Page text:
Keys to Recovering from Depression

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Depression is a common and serious disorder. Every year, depression affects nearly 10% of adult Americans overage. Depression takes a big toll in suffering, costs industry billions of dollars, and can lead to suicide in some severe cases. Family, friends, health, work, or school can all be seriously impacted by the disease. However, depression is a very treatable disease. There is hope.
We have designed this workbook with three main goals in mind:
First, for those who have already been diagnosed with a form of depression and are in treatment, we want to help you learn as much as you can about depression. We have included up-to-date information about what depression is (and what it isn’t). There are some common myths about depression. We believe that the more you understand about depression and the challenges you may face like medication side effects, the more likely you are to get the full benefit of treatment. Wrong information about depression causes some people to stop treatment too soon or they may not follow the treatment plan agreed upon with their doctor or therapist.
Secondly, to help you start treatment for depression and stick with it. There are several treatment options. Your doctor may recommend talk therapy or counseling or medication with antidepressants or a combination of both. These treatments have been shown to successfully treat depression. A combination of medications and psychotherapy is used to treat many people. Your doctor can help you decide what may work best for you.
Third, although treatment for depression is helpful for most people, there are things that you can do in addition to treatment that may help you to feel better more quickly. We have compiled additional suggestions in this workbook from experts in behavioral health care. Your doctor or therapist has probably told you some of these. Because depression is an illness that tends to comeback again, learning some different ways to think and building new support systems will make it less likely that you will get depressed again after you finish treatment.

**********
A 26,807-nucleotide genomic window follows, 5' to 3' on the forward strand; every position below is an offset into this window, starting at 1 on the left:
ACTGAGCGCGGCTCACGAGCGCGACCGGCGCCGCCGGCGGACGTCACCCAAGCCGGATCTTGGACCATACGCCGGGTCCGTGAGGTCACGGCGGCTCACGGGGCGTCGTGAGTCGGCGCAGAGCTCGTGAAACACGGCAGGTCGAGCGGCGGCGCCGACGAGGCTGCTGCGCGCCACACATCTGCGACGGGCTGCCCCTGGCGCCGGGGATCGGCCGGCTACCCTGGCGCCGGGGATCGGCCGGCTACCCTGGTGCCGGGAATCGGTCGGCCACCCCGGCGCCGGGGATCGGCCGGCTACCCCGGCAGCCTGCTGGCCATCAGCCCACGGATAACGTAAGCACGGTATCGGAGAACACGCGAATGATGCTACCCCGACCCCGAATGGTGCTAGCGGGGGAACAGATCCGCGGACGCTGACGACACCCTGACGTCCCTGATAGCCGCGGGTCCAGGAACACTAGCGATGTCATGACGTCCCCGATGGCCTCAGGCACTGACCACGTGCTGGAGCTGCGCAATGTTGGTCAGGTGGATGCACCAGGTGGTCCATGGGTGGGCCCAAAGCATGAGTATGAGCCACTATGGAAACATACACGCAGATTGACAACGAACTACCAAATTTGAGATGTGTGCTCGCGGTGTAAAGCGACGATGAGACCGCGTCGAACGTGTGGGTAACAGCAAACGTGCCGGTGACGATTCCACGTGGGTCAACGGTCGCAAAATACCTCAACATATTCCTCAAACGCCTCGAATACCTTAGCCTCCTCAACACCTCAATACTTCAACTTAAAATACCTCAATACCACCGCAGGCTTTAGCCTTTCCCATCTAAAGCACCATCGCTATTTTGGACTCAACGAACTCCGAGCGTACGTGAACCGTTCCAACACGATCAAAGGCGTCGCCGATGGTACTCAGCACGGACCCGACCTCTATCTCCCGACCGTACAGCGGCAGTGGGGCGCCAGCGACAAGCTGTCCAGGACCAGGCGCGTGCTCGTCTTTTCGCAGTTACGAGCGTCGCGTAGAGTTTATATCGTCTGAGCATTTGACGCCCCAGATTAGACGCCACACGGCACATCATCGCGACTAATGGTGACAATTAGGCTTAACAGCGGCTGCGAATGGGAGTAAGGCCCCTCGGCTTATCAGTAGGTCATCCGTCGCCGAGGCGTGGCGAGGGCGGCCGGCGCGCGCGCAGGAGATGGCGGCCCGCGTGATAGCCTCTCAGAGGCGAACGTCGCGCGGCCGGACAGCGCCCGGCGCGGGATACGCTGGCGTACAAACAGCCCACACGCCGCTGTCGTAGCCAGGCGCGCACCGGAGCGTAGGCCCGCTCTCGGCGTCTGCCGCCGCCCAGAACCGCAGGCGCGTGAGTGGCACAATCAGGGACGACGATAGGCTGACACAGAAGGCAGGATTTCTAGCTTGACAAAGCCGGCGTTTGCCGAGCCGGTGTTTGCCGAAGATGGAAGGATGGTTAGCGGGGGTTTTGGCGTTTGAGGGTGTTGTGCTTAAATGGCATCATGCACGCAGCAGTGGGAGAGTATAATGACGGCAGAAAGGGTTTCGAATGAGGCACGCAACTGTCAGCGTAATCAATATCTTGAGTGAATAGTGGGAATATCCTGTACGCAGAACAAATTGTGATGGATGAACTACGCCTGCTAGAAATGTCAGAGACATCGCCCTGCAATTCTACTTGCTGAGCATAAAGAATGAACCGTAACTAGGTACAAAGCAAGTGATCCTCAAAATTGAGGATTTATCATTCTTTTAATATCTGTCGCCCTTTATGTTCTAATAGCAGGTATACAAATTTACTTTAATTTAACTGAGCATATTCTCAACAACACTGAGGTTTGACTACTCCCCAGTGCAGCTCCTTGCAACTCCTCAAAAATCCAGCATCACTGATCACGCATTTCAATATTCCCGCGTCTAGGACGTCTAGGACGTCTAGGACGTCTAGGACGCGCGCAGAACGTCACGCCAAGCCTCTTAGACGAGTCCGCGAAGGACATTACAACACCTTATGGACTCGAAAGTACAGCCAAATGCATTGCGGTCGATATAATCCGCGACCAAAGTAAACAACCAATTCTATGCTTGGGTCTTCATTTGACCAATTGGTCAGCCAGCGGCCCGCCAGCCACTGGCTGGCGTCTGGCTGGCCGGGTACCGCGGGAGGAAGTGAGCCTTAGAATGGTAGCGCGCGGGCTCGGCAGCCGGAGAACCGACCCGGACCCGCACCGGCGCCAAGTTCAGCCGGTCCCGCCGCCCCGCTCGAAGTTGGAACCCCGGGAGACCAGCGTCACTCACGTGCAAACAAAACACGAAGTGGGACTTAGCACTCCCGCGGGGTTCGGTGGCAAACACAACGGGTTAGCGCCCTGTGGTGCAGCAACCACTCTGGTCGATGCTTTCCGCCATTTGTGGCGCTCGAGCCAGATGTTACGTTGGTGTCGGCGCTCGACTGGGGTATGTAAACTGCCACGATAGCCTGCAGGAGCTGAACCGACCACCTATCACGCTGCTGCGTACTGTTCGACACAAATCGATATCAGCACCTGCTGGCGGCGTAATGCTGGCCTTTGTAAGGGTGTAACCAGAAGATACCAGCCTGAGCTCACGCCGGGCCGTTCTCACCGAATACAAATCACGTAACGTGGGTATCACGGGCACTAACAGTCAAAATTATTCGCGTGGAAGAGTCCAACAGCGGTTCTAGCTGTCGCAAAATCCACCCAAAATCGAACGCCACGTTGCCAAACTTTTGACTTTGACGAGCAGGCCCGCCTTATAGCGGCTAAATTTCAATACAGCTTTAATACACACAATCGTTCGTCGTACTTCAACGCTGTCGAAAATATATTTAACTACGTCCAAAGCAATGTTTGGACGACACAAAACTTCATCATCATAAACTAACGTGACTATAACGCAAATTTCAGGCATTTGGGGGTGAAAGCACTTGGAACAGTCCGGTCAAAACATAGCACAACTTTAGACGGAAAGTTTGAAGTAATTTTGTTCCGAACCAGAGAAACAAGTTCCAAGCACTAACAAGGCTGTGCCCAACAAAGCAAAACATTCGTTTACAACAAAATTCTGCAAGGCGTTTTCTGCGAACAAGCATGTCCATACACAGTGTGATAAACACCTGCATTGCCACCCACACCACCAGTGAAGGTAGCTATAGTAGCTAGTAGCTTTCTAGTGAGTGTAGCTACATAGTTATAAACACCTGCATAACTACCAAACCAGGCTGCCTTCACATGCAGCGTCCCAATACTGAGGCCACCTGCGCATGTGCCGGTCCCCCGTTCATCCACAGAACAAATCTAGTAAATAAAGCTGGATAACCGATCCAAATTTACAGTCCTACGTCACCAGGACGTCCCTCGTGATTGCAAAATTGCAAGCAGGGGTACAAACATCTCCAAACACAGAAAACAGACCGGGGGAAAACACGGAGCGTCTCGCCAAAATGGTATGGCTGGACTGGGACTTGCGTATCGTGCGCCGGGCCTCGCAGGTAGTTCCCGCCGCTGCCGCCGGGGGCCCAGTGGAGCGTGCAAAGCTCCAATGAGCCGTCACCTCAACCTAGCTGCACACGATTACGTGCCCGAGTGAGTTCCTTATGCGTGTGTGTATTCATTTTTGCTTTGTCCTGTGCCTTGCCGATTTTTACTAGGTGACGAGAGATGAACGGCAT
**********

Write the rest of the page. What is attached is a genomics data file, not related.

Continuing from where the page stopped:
If you are reading this book and you are experiencing depressive symptoms, but have not been diagnosed with depression or started in treatment, please continue to read through this workbook anyway. The information here can help you to decide to see a doctor or mental health therapist for evaluation and/or treatment.
We hope that you will take the time to work through the activities and exercises in this workbook. If you don’t have much energy, break it into small sections. Just do a little bit at a time until it is done. We have also included resources for additional information.

- 3 -Key Accurate Information About Depression That Will Help You
Depression is a disease.
Scientific research shows that depression affects certain centers in the brain that affect moods, thinking, sleep, appetite, and behavior.
You are not alone depression is a common disorder
Depression affects nearly 10 percent of adult Americans ages 18 and over.
Based on 2006 census data it was estimated that more than 21 million people suffer from depression. Depression affects twice as many women, (12 percent) as men (7 percent. Depression may comeback later in your life, though many people only have one episode.
Symptoms of depression
Not everyone who is depressed experiences every symptom. Some people experience a few symptoms, some many. Severity of symptoms varies with individuals and also varies overtime. Symptoms can include:
Sad mood, frequent crying Feeling hopeless
• Loss of interest or pleasure in activities that were once enjoyed
• Change in appetite or weight
• Difficulty sleeping or oversleeping
• Physical slowing or agitation (jumpy “edgy”)
Loss of energy
• Feelings of worthlessness
• Guilty feelings
• Difficulty thinking or concentrating (more common in men)
• Thoughts of death or suicide Persistent physical symptoms, such as headaches, digestive disorders, and chronic pain that do not respond to routine treatment (more common in men)
• Anxiety, with or without a specific feeling of being depressed.

- 4 -Specific Cultural Considerations
Possible differences in symptom presentation may influence the way depression is recognized and diagnosed among minorities. For example, African Americans are more likely to report appetite changes and body aches and pains. For African American women fatigue maybe the only sign of depression, while anger is another common symptom among African American women and men. In addition, people from various cultural backgrounds may view depressive symptoms indifferent ways. Many depressed Chinese people do not report feeling sad, but rather express boredom, discomfort, feelings of inner pressure, and symptoms of pain, dizziness, and fatigue.
Keeping yourself safe
Because there is effective treatment for depression, it is very important to keep yourself safe until your depression symptoms subside. If you have been thinking about death frequently or even about

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